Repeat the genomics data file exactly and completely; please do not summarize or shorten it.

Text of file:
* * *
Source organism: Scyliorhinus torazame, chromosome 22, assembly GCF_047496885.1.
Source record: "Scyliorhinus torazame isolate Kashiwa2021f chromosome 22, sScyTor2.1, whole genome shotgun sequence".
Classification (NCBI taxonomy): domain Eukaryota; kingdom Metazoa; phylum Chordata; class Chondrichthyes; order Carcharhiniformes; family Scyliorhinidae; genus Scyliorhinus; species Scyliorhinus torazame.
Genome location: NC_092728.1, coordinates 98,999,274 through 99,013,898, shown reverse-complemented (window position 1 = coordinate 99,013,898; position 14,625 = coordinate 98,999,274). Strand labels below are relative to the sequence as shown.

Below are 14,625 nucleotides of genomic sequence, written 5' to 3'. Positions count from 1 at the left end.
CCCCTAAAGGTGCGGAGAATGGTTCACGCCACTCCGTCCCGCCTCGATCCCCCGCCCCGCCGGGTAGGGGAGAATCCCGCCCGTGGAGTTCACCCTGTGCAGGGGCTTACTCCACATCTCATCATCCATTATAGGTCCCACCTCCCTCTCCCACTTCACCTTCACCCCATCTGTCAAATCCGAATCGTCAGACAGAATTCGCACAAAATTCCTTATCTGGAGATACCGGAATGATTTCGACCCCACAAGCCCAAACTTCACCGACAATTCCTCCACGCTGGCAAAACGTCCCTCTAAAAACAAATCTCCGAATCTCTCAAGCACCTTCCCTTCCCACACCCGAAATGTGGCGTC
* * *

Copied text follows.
Source organism: Scyliorhinus torazame, chromosome 22, assembly GCF_047496885.1.
Source record: "Scyliorhinus torazame isolate Kashiwa2021f chromosome 22, sScyTor2.1, whole genome shotgun sequence".
Classification (NCBI taxonomy): domain Eukaryota; kingdom Metazoa; phylum Chordata; class Chondrichthyes; order Carcharhiniformes; family Scyliorhinidae; genus Scyliorhinus; species Scyliorhinus torazame.
Genome location: NC_092728.1, coordinates 98,999,274 through 99,013,898, shown reverse-complemented (window position 1 = coordinate 99,013,898; position 14,625 = coordinate 98,999,274). Strand labels below are relative to the sequence as shown.

Below are 14,625 nucleotides of genomic sequence, written 5' to 3'. Positions count from 1 at the left end.
CCCCTAAAGGTGCGGAGAATGGTTCACGCCACTCCGTCCCGCCTCGATCCCCCGCCCCGCCGGGTAGGGGAGAATCCCGCCCGTGGAGTTCACCCTGTGCAGGGGCTTACTCCACATCTCATCATCCATTATAGGTCCCACCTCCCTCTCCCACTTCACCTTCACCCCATCTGTCAAATCCGAATCGTCAGACAGAATTCGCACAAAATTCCTTATCTGGAGATACCGGAATGATTTCGACCCCACAAGCCCAAACTTCACCGACAATTCCTCCACGCTGGCAAAACGTCCCTCTAAAAACAAATCTCCGAATCTCTCAAGCACCTTCCCTTCCCACACCCGAAATGTGGCGTC